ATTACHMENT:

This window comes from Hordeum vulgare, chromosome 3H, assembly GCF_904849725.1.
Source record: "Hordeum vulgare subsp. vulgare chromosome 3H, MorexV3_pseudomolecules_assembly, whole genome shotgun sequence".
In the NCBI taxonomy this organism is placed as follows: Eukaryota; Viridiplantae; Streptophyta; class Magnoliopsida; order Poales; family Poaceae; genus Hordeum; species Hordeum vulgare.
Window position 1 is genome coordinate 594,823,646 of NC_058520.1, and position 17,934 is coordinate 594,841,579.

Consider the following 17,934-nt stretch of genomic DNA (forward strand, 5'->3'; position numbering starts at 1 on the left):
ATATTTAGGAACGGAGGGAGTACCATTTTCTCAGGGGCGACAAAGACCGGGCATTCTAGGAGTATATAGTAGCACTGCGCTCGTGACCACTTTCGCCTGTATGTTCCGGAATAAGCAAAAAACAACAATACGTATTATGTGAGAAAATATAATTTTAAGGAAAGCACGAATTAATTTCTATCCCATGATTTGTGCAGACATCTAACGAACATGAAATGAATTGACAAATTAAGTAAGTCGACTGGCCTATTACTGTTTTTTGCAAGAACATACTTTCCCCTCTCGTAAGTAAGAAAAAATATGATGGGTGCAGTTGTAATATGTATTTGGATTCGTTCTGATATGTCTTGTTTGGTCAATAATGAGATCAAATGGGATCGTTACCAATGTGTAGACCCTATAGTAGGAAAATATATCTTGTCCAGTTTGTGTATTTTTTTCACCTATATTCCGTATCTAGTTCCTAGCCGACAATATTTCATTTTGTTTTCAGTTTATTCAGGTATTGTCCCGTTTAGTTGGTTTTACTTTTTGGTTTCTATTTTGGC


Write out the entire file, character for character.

This window comes from Hordeum vulgare, chromosome 3H, assembly GCF_904849725.1.
Source record: "Hordeum vulgare subsp. vulgare chromosome 3H, MorexV3_pseudomolecules_assembly, whole genome shotgun sequence".
In the NCBI taxonomy this organism is placed as follows: Eukaryota; Viridiplantae; Streptophyta; class Magnoliopsida; order Poales; family Poaceae; genus Hordeum; species Hordeum vulgare.
Window position 1 is genome coordinate 594,823,646 of NC_058520.1, and position 17,934 is coordinate 594,841,579.

Consider the following 17,934-nt stretch of genomic DNA (forward strand, 5'->3'; position numbering starts at 1 on the left):
ATATTTAGGAACGGAGGGAGTACCATTTTCTCAGGGGCGACAAAGACCGGGCATTCTAGGAGTATATAGTAGCACTGCGCTCGTGACCACTTTCGCCTGTATGTTCCGGAATAAGCAAAAAACAACAATACGTATTATGTGAGAAAATATAATTTTAAGGAAAGCACGAATTAATTTCTATCCCATGATTTGTGCAGACATCTAACGAACATGAAATGAATTGACAAATTAAGTAAGTCGACTGGCCTATTACTGTTTTTTGCAAGAACATACTTTCCCCTCTCGTAAGTAAGAAAAAATATGATGGGTGCAGTTGTAATATGTATTTGGATTCGTTCTGATATGTCTTGTTTGGTCAATAATGAGATCAAATGGGATCGTTACCAATGTGTAGACCCTATAGTAGGAAAATATATCTTGTCCAGTTTGTGTATTTTTTTCACCTATATTCCGTATCTAGTTCCTAGCCGACAATATTTCATTTTGTTTTCAGTTTATTCAGGTATTGTCCCGTTTAGTTGGTTTTACTTTTTGGTTTCTATTTTGGC